Basketball, a popular sport worldwide, is played domestically and internationally by over 2 billion athletes of all ages and abilities. The sport involves agility with quick changes in speed, pivoting, and diverse jumping, which is why basketball injuries tend to affect the lower extremity and involve the knee and ankle.1 Most of these lower extremity musculoskeletal injuries are noncontact and often are overuse injuries, strains, sprains, or ruptures of the soft tissues.

Knee injuries

With sports and fitness activities, there is always a chance of injury and basketball is no exception. The knee, the largest joint in the human body, is composed of the distal femur (thighbone), patella (kneecap), and the proximal tibia (shinbone). Ligaments are tough connective tissue that connects bones to each other and allow structural support while maintaining slight elasticity for movement; and tendons are tough, white fibrous tissues that connect muscle to bone (Fig. 1). When a muscle contracts, it pulls on its associated tendon which then moves the bone. An overuse injury occurs when you subject a muscle, tendon, ligament, or joint to constant stress. The severity of these injuries varies from mild strains (injury to a muscle or its tendon), or sprains (injury to a ligament), to complete tears of the ligaments and other soft tissue structures of the knee.

Patellar tendinitis, also called “jumper’s knee,” is a common basketball strain of the patellar tendon that attaches the patella to the shinbone. When a person has jumper’s knee, there is inflammation of the patellar tendon, which can lead to pain in the anterior (front) compartment of the knee. The inflammation can cause the patient to feel sore after physical activity, and if left untreated can lead to swelling, microtears, and eventual degeneration of the anterior compartment of the knee.

Another common injury in basketball that occurs inside the knee joint is a torn meniscus. There are 2 menisci inside the knee joint, the medial meniscus (C-shaped) and the lateral meniscus (U-shaped). These serve as knee “shock absorbers,” transferring weight and force from the thigh to the lower leg. In basketball, quick explosive movements can lead to twisting and turning of the knee joint, which is a common mechanism of injury for a torn meniscus.2 Patients who suffer from this injury usually describe a clicking sensation accompanied with pain, swelling, and stiffness. While some meniscal tears can heal by conservative measures, others may need a procedure to include meniscal repair or partial meniscectomy. During the procedure, the surgeon repairs or removes the damaged cartilage. Research has shown that this surgery has minimal effect on physical performance in professional athletes upon full recovery.2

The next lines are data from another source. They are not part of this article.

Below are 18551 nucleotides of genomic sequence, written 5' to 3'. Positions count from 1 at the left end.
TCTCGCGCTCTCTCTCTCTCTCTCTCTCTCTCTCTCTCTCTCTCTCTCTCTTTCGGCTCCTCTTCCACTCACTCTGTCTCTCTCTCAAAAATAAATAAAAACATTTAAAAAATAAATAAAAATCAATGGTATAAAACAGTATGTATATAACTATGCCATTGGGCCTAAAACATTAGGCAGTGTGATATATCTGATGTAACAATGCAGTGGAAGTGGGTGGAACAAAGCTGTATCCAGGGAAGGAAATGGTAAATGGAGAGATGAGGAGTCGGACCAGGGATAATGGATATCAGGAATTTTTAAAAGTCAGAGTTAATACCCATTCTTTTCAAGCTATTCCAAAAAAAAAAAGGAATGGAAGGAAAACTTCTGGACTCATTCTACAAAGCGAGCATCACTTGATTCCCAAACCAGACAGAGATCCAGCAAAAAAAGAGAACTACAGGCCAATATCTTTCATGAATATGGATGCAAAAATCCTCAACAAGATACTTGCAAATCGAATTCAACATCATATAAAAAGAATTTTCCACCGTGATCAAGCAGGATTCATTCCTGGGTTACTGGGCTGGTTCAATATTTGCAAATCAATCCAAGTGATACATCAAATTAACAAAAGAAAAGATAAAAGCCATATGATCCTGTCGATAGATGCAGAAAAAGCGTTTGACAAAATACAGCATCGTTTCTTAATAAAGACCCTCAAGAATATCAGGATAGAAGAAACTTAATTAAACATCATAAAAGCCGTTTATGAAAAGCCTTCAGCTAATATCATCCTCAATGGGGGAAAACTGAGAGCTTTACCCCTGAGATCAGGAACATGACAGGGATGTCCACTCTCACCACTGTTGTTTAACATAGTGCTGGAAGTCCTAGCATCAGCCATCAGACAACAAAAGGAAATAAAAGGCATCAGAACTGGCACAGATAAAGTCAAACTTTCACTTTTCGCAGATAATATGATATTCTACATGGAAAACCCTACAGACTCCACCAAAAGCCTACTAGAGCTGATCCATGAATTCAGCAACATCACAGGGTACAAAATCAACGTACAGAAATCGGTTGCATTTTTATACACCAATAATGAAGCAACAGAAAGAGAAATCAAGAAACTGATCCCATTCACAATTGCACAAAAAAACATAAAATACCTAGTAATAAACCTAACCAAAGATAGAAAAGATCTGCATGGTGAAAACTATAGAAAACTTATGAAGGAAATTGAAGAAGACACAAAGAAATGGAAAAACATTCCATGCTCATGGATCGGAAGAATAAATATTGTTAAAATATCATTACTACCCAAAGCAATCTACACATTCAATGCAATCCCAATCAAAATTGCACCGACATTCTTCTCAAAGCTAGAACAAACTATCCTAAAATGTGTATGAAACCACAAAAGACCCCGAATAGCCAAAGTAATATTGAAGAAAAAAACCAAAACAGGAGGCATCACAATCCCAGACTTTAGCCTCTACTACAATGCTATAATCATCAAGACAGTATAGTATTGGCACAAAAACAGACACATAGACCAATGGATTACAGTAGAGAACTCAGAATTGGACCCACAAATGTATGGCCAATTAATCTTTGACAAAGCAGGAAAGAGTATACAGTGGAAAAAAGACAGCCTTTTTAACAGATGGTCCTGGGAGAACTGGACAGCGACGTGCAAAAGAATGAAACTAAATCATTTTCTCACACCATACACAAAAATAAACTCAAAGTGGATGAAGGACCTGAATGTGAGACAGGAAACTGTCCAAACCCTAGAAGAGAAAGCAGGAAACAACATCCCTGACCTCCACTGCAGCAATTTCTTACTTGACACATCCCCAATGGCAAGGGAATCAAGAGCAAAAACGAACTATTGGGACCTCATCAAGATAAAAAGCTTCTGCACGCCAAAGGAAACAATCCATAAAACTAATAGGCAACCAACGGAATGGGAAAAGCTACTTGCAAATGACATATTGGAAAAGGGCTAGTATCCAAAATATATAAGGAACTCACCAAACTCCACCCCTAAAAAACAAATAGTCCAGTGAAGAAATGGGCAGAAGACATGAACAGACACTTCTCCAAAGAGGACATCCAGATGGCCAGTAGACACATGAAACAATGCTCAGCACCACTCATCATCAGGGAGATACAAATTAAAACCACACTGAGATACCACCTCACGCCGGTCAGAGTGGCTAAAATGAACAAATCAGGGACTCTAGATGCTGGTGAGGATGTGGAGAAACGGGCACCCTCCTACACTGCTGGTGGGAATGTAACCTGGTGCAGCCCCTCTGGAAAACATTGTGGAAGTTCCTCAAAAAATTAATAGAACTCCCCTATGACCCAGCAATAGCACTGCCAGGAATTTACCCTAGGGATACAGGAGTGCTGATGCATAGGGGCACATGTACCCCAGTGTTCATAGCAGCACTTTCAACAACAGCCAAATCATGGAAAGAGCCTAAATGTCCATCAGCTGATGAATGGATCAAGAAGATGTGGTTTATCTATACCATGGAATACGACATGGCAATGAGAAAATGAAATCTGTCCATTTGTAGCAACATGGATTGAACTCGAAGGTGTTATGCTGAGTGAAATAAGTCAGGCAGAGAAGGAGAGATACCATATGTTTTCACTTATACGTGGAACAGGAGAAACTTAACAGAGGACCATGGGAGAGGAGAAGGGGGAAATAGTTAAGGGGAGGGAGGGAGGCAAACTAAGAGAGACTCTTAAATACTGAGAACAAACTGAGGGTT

Ankle injuries

The ankle is composed of the distal tibia (shinbone), the fibula (smaller bone of the lower leg), and the talus, which is between the leg and foot bones (Fig. 2). Although the ankle undergoes tremendous amounts of stress, ligaments on both sides help to stabilize it. Ankle injuries are considered to be the most common basketball injury.1,2 Many basketball maneuvers such as pivoting, make ankle injuries common; in fact, it is the leading cause of injury (13.2%) for NBA players in a 17-year research study.1 Another study reports that basketball ankle injuries occur at a rate of 3.5 out of 1000 instances, with most of the injuries occurring while landing from a vertical jump.3 Lateral ankle sprains are the most common, especially to the anterior talofibular ligament. An injury to this particular ligament is often caused by an inversion injury, where the foot rolls inward causing damage to the ligaments on the outside of the foot. Ankle injuries are not usually a single occurrence, data shows that a basketball player that develops an ankle sprain is 5 times more likely to develop another one.3 Due to the increased risk of injury after an initial ankle sprain, players try to lower their risk by stabilizing the ankle joint with an ankle brace or with taping.